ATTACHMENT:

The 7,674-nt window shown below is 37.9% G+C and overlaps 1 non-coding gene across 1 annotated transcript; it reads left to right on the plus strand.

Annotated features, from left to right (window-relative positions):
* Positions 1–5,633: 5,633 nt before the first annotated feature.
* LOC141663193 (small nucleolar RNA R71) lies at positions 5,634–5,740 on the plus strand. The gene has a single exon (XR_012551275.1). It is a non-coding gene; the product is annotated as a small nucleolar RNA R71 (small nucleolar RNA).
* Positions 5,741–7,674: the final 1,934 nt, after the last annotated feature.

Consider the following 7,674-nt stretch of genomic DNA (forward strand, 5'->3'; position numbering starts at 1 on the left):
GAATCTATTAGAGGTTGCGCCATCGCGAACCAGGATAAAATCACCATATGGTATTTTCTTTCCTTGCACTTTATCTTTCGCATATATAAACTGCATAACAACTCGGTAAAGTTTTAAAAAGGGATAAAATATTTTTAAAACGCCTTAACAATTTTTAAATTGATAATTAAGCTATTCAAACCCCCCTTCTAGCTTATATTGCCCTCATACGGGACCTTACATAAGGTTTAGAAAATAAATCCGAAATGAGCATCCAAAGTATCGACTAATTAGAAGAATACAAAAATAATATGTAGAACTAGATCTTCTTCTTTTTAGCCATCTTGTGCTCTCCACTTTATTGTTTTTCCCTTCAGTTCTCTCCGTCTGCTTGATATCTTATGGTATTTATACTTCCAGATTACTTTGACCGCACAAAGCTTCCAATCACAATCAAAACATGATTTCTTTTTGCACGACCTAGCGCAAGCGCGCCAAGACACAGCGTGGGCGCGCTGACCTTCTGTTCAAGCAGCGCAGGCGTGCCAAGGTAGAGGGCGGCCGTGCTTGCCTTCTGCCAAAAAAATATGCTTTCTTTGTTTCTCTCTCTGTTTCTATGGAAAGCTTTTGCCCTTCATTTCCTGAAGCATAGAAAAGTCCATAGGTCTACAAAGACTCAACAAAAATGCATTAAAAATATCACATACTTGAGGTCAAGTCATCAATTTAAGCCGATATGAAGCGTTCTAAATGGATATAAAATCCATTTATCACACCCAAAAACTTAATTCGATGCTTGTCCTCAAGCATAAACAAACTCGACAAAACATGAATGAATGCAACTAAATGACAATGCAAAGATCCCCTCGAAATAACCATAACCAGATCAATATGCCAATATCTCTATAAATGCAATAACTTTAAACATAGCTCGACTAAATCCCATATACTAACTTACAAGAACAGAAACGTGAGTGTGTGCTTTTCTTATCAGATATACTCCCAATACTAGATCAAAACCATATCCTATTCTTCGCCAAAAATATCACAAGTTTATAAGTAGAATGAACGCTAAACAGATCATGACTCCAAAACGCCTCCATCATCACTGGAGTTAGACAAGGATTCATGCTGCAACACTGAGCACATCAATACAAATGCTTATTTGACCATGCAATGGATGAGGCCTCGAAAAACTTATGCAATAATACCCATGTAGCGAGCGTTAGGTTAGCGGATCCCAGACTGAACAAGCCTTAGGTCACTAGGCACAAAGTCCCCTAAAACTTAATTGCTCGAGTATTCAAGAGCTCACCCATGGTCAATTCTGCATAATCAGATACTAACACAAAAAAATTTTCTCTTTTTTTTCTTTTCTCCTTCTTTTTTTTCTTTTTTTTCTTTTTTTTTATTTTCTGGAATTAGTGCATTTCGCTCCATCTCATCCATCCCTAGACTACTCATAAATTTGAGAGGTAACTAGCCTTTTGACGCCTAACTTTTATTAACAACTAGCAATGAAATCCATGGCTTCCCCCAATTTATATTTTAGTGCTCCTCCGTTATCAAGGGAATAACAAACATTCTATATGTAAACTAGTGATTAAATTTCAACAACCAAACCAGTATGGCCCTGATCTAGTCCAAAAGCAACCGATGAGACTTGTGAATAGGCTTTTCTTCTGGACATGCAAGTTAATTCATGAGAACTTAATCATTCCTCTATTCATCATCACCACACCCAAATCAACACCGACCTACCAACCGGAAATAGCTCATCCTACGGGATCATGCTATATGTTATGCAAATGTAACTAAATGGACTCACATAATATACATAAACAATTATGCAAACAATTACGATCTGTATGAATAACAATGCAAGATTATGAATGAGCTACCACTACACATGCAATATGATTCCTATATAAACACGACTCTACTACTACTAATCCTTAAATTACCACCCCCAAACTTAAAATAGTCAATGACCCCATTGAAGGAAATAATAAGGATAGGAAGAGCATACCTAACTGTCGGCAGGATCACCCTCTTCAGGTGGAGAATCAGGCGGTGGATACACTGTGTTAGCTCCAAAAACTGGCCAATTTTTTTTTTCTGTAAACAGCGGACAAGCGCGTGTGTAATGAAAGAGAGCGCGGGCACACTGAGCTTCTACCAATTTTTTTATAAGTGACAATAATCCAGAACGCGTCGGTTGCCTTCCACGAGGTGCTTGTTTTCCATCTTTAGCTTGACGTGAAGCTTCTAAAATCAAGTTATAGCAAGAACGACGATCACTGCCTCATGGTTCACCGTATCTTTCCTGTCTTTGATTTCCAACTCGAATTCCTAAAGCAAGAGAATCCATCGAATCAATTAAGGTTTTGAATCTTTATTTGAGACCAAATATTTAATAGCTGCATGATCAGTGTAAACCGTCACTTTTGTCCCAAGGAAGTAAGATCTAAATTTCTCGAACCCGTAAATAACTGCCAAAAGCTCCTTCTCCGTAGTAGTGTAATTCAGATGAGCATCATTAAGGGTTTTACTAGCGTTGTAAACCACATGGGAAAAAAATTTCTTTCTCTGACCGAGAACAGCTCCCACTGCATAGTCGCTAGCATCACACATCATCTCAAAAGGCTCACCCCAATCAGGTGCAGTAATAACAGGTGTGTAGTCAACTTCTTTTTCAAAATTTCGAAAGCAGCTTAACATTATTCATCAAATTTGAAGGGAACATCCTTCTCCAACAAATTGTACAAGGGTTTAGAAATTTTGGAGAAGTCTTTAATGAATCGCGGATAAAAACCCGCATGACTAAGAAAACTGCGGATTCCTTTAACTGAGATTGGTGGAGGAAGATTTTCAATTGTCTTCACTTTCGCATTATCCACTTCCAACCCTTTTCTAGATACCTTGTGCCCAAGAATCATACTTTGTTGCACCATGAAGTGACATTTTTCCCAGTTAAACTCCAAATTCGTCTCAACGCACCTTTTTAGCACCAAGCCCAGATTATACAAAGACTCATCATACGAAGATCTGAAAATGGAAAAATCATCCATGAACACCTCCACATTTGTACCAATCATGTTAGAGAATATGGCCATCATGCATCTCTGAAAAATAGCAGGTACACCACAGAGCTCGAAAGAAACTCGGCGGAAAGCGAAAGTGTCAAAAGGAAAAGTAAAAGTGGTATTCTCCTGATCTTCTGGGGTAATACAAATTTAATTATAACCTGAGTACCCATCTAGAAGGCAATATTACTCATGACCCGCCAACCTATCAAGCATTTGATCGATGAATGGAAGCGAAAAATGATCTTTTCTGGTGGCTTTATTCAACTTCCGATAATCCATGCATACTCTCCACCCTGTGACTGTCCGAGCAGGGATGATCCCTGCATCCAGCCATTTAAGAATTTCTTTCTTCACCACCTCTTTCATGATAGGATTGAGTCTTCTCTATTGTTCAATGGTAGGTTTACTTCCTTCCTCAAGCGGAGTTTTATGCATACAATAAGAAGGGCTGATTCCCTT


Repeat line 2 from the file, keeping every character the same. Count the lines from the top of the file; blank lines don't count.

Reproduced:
Annotated features, from left to right (window-relative positions):